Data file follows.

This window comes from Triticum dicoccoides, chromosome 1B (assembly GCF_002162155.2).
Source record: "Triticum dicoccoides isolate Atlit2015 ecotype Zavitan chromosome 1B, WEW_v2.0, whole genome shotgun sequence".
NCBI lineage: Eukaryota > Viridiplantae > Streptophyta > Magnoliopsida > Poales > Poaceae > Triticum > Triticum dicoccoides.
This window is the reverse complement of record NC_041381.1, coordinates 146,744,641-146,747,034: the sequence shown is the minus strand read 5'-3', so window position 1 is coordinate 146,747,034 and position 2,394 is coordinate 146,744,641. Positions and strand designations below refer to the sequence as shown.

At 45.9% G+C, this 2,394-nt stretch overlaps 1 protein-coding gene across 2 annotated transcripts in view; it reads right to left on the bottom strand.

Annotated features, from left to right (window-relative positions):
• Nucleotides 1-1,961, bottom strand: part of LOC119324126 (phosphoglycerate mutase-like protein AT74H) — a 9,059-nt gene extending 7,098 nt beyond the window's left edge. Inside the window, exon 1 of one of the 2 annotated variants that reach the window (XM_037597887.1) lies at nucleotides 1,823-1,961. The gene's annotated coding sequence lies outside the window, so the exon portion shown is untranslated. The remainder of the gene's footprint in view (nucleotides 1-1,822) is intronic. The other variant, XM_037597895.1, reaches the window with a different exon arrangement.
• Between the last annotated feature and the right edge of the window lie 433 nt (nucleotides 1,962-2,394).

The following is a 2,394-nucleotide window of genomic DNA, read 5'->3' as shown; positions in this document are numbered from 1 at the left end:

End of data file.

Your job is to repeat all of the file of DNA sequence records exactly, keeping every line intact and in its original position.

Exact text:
This window comes from Triticum dicoccoides, chromosome 1B (assembly GCF_002162155.2).
Source record: "Triticum dicoccoides isolate Atlit2015 ecotype Zavitan chromosome 1B, WEW_v2.0, whole genome shotgun sequence".
NCBI lineage: Eukaryota > Viridiplantae > Streptophyta > Magnoliopsida > Poales > Poaceae > Triticum > Triticum dicoccoides.
This window is the reverse complement of record NC_041381.1, coordinates 146,744,641-146,747,034: the sequence shown is the minus strand read 5'-3', so window position 1 is coordinate 146,747,034 and position 2,394 is coordinate 146,744,641. Positions and strand designations below refer to the sequence as shown.

At 45.9% G+C, this 2,394-nt stretch overlaps 1 protein-coding gene across 2 annotated transcripts in view; it reads right to left on the bottom strand.

Annotated features, from left to right (window-relative positions):
• Nucleotides 1-1,961, bottom strand: part of LOC119324126 (phosphoglycerate mutase-like protein AT74H) — a 9,059-nt gene extending 7,098 nt beyond the window's left edge. Inside the window, exon 1 of one of the 2 annotated variants that reach the window (XM_037597887.1) lies at nucleotides 1,823-1,961. The gene's annotated coding sequence lies outside the window, so the exon portion shown is untranslated. The remainder of the gene's footprint in view (nucleotides 1-1,822) is intronic. The other variant, XM_037597895.1, reaches the window with a different exon arrangement.
• Between the last annotated feature and the right edge of the window lie 433 nt (nucleotides 1,962-2,394).

The following is a 2,394-nucleotide window of genomic DNA, read 5'->3' as shown; positions in this document are numbered from 1 at the left end: